According to Nomura, The move from one regime to another cannot be sudden. First, CPI inflation is driven not just by demand, but also by fiscal policy, indexation and other supply-side factors. Hence, if the RBI moves towards a CPI inflation-targeting regime, government policies need to be prudent, otherwise the RBI may end up setting targets that are too ambitious, thereby hurting its own credibility. A central bank can always lower inflation – it has the tools to affect relative prices – but at the sacrifice of growth.
Second, moving to a CPI regime suggests that interest rates will remain higher for longer. We expect CPI inflation to remain elevated at above 9% y-o-y over the next year as well, which will necessitate further policy action. We are currently pencilling in a cumulative 50bp repo rate hike to 8.25% in 2014 and our bias is to the upside.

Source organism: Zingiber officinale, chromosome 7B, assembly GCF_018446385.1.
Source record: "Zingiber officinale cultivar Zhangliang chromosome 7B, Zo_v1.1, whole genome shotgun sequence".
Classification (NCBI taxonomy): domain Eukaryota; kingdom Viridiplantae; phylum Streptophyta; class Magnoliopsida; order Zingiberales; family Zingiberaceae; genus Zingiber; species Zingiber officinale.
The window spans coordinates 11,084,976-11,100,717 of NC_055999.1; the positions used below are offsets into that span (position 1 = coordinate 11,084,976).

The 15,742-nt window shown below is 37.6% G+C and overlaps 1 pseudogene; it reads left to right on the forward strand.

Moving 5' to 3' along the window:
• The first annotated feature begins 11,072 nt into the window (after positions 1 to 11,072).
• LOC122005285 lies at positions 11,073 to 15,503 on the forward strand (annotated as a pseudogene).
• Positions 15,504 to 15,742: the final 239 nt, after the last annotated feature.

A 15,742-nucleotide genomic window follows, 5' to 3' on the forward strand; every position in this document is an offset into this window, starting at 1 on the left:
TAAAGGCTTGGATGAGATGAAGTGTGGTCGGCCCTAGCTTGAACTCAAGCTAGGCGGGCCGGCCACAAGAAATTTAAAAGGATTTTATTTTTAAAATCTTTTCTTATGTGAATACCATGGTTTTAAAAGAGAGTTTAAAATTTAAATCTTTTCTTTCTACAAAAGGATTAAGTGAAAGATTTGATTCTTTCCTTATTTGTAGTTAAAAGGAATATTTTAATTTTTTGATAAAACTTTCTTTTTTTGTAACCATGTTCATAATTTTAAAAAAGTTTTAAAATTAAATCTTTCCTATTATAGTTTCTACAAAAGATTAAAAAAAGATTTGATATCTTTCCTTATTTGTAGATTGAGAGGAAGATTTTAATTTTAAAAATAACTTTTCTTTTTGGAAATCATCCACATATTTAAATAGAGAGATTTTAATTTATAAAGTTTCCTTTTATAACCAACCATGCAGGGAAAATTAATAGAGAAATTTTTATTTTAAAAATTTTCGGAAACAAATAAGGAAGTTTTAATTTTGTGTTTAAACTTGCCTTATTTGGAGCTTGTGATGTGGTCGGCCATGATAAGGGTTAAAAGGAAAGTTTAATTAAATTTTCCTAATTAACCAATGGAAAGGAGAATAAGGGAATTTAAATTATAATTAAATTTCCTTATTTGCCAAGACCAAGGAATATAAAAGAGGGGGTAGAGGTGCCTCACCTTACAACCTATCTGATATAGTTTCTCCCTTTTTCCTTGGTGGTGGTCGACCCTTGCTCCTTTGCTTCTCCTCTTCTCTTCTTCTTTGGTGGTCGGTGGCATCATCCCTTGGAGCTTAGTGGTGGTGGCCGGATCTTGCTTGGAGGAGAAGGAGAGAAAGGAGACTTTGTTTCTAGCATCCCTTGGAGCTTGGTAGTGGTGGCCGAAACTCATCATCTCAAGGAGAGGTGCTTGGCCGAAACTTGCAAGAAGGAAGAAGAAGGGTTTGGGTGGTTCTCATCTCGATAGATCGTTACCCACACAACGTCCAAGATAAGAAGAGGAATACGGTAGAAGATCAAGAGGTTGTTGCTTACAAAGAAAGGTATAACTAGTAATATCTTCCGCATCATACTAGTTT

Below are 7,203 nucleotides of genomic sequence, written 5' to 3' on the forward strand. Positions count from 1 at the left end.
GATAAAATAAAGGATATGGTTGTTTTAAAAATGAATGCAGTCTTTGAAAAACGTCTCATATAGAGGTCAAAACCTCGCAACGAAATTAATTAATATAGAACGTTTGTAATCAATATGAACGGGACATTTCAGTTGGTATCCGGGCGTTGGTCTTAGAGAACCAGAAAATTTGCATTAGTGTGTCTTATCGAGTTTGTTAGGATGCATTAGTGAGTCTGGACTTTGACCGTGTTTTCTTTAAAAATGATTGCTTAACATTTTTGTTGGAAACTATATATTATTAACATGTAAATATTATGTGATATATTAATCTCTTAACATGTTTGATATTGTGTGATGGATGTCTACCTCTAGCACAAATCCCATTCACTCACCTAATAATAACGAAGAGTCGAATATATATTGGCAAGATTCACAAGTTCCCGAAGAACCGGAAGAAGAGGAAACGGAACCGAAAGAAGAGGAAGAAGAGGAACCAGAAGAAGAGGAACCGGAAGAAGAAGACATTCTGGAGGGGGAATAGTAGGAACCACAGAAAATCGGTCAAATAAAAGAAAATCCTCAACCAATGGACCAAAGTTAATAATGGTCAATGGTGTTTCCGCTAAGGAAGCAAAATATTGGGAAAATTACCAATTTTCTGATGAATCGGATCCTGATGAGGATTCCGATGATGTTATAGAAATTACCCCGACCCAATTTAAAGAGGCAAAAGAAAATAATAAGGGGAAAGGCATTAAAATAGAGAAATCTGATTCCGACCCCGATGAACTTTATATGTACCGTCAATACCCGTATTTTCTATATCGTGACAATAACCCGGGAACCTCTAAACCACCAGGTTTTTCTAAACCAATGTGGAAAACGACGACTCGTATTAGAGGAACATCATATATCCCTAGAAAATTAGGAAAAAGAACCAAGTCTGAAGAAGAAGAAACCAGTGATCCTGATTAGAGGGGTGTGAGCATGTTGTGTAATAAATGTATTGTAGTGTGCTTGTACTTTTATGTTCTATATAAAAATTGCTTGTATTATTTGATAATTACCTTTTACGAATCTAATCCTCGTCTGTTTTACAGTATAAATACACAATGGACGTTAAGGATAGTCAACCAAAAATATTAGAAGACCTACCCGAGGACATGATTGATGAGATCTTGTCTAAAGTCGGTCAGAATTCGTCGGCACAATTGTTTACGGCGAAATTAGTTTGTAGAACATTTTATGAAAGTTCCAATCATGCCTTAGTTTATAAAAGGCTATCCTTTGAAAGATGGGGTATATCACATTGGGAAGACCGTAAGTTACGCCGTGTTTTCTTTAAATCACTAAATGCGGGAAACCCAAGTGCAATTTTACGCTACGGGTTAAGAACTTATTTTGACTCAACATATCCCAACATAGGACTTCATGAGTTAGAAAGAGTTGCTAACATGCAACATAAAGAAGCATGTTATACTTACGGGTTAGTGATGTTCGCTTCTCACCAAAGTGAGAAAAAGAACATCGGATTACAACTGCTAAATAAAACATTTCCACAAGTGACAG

Third, although there would be some growth sacrifice in the near term, a successful inflation-targeting framework should have positive medium-term benefits for India, Nomura added.
The report of Urjit Patel Committee is due around the end of December.
Inflation Indexed Bonds are a welcome option for a long-term conservative saver. Find out how the taxation works before you plunge into the product. The returns will vary based on your tax bracket. It will work well as a retirement savings tool for those in the lower tax bracket